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The Bangladeshi Blood on America's Hands

Relatives show pictures of garment workers who are missing, during a protest to demand punishment for those responsible for the collapse of the Rana Plaza building, in Savar, outside Dhaka April 29, 2013. (Photo: Reuters/Andrew Biraj)They are still digging up victims from the collapsed garment factory in Bangladesh—381 corpses and counting—while international media report the sickening details of crushed skulls and severed limbs and describe with sympathy the wildly distraught mourners searching the rubble for dead daughters. The Daka authorities arrested the greedy factory owner to save him from the mob. Sohel Rama, owner of the collapsed factory, blamed the pressures of global competition. He had no choice, he explained. Keep the sewing machines humming or else lose the contract.

If a country can’t keep wages and costs down, its production will be moved to the next poor nation willing to sacrifice its citizens in the name of economic advancement. This is what organized labor calls the “race to the bottom,” and unions have campaigned futilely for decades to stop it. Only there is no bottom, really, in the global food chain because the world has a vast backlog of very poor nations desperate for jobs and anxious to please the multinational companies that buy the cheap goods and rebrand them as J.C. Penny or Benetton or best-buy stuff at Walmart.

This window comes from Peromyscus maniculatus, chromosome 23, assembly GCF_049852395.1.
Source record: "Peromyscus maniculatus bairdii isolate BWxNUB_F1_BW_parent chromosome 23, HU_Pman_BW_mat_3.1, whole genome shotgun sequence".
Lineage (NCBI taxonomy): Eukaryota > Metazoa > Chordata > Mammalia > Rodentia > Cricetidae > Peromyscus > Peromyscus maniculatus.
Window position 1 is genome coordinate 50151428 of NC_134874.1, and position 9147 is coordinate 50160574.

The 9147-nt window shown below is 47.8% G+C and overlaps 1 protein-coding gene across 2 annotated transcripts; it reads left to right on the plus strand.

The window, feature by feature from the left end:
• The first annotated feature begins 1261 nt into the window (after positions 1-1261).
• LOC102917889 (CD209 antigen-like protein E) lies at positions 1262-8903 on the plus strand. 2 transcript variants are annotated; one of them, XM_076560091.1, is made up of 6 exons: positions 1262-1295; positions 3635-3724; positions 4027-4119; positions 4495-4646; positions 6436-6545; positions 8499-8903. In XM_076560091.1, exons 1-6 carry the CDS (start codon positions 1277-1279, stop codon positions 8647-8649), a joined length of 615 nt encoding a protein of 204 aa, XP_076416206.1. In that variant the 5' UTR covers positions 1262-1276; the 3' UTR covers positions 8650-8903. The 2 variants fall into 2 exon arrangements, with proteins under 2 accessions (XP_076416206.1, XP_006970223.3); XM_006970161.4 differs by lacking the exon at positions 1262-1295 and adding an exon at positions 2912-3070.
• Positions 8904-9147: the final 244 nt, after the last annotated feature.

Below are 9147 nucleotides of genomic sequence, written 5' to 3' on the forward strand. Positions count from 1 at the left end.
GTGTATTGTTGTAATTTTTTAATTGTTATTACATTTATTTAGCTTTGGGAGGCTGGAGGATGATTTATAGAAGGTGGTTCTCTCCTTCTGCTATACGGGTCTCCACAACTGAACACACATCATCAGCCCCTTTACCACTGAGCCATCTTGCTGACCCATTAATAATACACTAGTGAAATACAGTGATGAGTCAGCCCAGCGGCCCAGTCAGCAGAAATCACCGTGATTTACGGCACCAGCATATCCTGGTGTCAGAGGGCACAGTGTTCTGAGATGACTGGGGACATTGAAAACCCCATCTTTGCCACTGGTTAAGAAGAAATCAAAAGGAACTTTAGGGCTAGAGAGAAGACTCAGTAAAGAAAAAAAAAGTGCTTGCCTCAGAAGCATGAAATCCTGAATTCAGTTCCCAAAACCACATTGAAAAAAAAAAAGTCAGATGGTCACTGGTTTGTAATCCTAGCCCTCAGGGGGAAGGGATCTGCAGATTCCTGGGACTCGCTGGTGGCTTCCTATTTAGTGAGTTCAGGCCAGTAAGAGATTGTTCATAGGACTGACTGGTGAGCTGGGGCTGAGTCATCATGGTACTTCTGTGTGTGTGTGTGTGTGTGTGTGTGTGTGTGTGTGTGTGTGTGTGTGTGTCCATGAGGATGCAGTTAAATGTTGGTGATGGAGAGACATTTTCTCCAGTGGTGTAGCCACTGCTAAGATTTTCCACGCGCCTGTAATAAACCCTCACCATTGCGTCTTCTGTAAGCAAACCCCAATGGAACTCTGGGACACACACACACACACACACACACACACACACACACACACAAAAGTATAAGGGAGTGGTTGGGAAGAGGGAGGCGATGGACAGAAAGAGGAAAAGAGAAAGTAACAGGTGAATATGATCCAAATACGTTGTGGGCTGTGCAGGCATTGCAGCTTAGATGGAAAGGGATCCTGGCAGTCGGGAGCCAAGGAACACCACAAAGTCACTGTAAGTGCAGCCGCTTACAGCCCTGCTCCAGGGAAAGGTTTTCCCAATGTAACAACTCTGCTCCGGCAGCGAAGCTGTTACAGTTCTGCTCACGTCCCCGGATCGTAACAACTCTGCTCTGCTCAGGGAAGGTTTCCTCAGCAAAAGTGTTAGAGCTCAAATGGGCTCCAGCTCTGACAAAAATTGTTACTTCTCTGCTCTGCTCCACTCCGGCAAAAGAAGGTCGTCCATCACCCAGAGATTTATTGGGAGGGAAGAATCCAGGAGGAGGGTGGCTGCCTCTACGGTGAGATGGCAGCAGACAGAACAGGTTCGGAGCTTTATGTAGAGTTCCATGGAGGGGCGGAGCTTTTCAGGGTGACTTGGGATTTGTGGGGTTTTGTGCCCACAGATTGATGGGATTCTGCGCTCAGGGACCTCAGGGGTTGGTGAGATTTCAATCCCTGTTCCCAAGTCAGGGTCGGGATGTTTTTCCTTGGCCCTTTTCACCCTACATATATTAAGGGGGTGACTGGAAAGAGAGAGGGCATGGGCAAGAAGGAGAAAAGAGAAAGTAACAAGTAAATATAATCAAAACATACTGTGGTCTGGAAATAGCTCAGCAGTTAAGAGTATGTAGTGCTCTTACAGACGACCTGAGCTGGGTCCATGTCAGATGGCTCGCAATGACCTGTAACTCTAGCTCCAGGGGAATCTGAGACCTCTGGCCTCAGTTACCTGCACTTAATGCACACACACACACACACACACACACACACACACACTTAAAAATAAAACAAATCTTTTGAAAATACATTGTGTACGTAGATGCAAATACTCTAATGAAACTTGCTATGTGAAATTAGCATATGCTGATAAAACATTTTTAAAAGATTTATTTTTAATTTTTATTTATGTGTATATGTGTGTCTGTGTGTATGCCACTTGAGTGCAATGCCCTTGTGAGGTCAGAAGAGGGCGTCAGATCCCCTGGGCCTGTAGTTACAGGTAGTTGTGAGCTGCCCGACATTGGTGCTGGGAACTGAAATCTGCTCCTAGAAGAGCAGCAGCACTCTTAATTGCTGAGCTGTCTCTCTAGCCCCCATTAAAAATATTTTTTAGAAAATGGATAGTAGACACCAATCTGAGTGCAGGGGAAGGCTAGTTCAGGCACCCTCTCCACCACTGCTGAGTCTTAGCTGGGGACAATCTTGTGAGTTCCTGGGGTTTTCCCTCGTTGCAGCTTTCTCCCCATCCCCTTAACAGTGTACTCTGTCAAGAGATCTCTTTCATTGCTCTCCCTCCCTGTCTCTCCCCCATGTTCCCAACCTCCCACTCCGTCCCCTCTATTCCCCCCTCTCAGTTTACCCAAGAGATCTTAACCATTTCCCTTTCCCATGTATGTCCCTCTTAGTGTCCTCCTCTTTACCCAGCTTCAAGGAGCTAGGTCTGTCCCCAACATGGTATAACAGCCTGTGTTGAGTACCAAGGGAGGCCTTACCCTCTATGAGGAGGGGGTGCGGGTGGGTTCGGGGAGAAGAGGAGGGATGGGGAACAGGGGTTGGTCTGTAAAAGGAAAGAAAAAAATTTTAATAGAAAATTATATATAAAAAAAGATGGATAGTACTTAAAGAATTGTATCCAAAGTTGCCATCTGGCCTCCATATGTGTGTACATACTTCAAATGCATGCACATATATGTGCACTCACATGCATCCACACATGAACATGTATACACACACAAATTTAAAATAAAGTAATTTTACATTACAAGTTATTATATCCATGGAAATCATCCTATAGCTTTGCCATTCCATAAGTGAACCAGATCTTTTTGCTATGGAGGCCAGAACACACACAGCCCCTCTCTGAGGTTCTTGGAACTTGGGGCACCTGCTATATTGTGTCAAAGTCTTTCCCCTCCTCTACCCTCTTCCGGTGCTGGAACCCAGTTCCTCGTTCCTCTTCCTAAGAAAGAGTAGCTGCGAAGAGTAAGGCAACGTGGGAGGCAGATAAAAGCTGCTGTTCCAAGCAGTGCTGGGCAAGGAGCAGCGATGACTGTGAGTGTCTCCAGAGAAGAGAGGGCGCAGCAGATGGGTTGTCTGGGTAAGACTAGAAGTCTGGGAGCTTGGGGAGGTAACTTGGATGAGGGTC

The guilt for these distant deaths belongs to us—the self-righteous American government and morally obtuse American citizens.

This is a very old story by now—these recurring tragedies of massive death for commerce. Bangladesh is getting good coverage because its carnage is likely setting new records. The grisly details will continue elsewhere for sure. Stories of thirty or fifty or 150 dead in industrial fires and other calamities are so routine, they begin to sound familiar and tiresome. We will see many more so long as fledgling enterprises in Asia and elsewhere are unwilling (or unable) to spend the modest sums required for routine safety measures.

For shame, Bangladesh. How can you people be so indifferent to human life? In America, we think life is precious. Don’t we? At least, we think American life is precious. Those strange foreigners should learn to look out for their own the way we supposedly do.  

Enough of our sickening hypocrisy. Let’s drop the tear-jerk stories in American newspapers. Let us admit the cold truth about ourselves. The guilt for these distant deaths belongs to us—the self-righteous American government and morally obtuse American citizens. Not only because our people buy the stuff these young girls make in dangerous places where many of them will perish. But because the US government in Washington has the power to stop this inhumanity.  

The President and Congress will not stop it, of course. That would require an admission of responsibility for what goes on in producing nations that feed our consumer culture. More importantly, it would violate our precious idea of freedom—wondrously expressed by the free market that insures prosperity and delivers the goods with good prices.